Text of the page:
Initiative campaigns attract $30 million in state
Soda pop sellers, liquor distributors and warehouse retailers are pouring millions of dollars into Washington to influence residents’ votes on a slew of statewide ballot measures.
Some $30 million so far – the majority from out of state – has flooded the coffers of campaigns for or against an array of initiatives, a process in Washington that lets voters enact laws they feel their legislators won’t.
While that right was initially given to the public in 1914 as a way to counter the influence of powerful interests on the Legislature, this year’s campaign contributions illustrate how it has increasingly become the province of special interests, big business and unions.
“The old purpose of the (initiative) process is being subverted,” said Blaine Gavin, professor of political science at Gonzaga University. “Interest groups recognize there’s another way to make law, and big powerful interests know how to conduct good advertising campaigns.”
Initiative 1107 – which would repeal temporary taxes on bottled water, candy, soda and some processed foods – is sometimes described as a way to help the mom-and-pop convenience stores and local grocers facing new taxes. But the campaign to sell it to voters is being underwritten by the American Beverage Association based in Washington, D.C. The national group that represents soda bottlers has so far contributed some $14.3 million – more than 99 percent of all money raised by Stop the Food and Beverage Tax Hikes, the campaign for I-1107.
The soda industry has become aggressive in fighting any new tax around the country as legislatures and Congress look for new sources of money to balance budgets, said Todd Donovan, political science professor at Western Washington University. “They’ve got a target on their backs because you can only tax cigarettes so much before people stop buying them.”
Fighting to defeat I-1107, and thus keep the tax on carbonated beverages as well as the other “nonessential” consumer items on the books, are groups that stood to lose if the taxes hadn’t been enacted. State workers unions, which could face more layoffs, wage cuts or both if the taxes are repealed, are among the biggest donors to the “no” campaign, with the Washington Federation of State Employees giving $70,000 to Protect Our Economic Future and the Service Employees International Union giving $41,000.
As Washington voters decide whether to eliminate the state’s post-Prohibition system of selling liquor, they’ll be courted by competing groups representing corporate and union interests. Costco, a Washington-based warehouse retailer, spent nearly $1.2 million on I-1100, which would essentially let it set up its own liquor distribution system. Two liquor distributors, Young’s Market Co. of Los Angeles and Odom Southern Holdings of Bellevue, Wash., essentially matched Costco in backing I-1105, which drops the state out of the retail liquor business but requires distributors get between the makers and the retailers.
Now the National Beer Wholesalers Association and the Beer Institute have joined with state beer and wine wholesalers to defeat both measures to sell liquor in retail stores, much the way beer and wine are sold. Craig Purser of the wholesalers association described the two initiatives as “deregulation disguised as privatization.” He said the state’s liquor laws do need changing, but the Legislature should do it because “these efforts go too far.”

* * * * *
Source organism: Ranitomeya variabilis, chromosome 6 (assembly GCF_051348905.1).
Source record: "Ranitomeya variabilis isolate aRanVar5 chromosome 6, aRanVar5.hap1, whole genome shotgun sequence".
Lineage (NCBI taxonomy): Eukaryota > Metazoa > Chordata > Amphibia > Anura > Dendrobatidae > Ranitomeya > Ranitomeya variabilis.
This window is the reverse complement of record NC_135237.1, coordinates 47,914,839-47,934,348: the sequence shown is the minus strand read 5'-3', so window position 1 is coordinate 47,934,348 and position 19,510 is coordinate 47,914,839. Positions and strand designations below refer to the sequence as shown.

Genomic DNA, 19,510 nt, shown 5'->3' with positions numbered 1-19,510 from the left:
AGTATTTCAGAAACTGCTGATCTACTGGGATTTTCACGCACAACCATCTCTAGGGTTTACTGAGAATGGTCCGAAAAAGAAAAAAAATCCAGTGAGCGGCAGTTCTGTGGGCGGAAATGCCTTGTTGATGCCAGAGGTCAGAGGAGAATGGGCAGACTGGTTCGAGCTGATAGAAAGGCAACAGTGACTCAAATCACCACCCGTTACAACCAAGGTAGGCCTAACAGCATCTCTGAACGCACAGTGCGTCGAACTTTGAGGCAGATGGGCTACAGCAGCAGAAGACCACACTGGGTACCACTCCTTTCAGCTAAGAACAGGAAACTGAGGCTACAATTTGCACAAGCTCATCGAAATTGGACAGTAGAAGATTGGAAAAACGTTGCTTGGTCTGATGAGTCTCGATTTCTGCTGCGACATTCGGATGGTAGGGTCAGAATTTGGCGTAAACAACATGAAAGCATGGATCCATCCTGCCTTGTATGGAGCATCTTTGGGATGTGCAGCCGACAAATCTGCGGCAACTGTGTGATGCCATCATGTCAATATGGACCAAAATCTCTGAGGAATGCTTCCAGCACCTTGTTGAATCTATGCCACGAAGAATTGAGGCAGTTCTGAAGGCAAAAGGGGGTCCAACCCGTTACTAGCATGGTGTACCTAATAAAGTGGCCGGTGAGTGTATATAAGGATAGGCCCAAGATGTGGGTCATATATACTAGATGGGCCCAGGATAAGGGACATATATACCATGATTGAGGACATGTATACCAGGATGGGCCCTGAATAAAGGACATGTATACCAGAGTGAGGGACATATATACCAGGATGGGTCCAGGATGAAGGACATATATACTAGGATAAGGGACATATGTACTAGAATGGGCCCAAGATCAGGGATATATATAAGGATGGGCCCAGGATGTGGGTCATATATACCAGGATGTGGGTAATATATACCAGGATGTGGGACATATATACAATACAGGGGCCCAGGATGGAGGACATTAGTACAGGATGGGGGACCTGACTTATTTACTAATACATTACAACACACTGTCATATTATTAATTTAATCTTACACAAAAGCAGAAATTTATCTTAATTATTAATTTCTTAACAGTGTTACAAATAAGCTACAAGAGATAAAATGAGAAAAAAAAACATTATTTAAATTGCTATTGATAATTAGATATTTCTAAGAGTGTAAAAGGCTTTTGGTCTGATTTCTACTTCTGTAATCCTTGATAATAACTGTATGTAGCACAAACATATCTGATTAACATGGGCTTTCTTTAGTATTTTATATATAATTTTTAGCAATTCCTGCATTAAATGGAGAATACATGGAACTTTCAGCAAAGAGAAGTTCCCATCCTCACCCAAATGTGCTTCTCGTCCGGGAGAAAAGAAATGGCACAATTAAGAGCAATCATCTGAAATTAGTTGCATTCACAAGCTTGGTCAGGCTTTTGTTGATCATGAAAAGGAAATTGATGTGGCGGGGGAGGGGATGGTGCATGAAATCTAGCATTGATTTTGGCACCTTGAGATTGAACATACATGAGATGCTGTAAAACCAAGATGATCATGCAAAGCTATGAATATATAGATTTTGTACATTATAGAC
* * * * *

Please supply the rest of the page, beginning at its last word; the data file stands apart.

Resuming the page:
Beer and wine distributors are joined in a campaign committee, called Protect Our Communities, by the United Food and Commercial Workers, which represents workers at the state stores.
The Save Our Jobs committee is not connected to any of those efforts, nor is it supported by unions. Instead, it’s the campaign to pass Initiative 1082, which would open the state’s unemployment compensation system to private insurance companies. Its main donors are the Building Industry Association of Washington, Liberty Mutual Insurance and Big I, a consortium of the state’s independent insurers. BIAW and the insurance industry, among the heaviest hitters in Olympia, are matched against some other big guns: the trial lawyers and unions who are backing the No on I-1082 committee.
The proposal to place an income tax on “high earners” – individuals making more than $200,000 or couples making twice that – has heavy support from state employees and service employees. It also pits some of Washington’s wealthier individuals against each other. Bill Gates Sr., a prominent attorney who is the chief proponent of the measure and father of the Microsoft founder, has given $500,000 to the yes campaign. John Nordstrom, of the retail chain, and John Stanton, who made his fortune in cellular phones, have contributed to Defeat 1098, as has Spokane’s Cowles Co., the parent company of The Spokesman-Review.
Spending on I-1107 – the measure to repeal the soda pop and candy tax – is already approaching the record for a statewide initiative, and there is still two months left in the campaign. How high the spending will go is anyone’s guess. Unlike candidate races, Donovan, the WWU professor, noted, initiative campaigns have no limits on the size of contributions.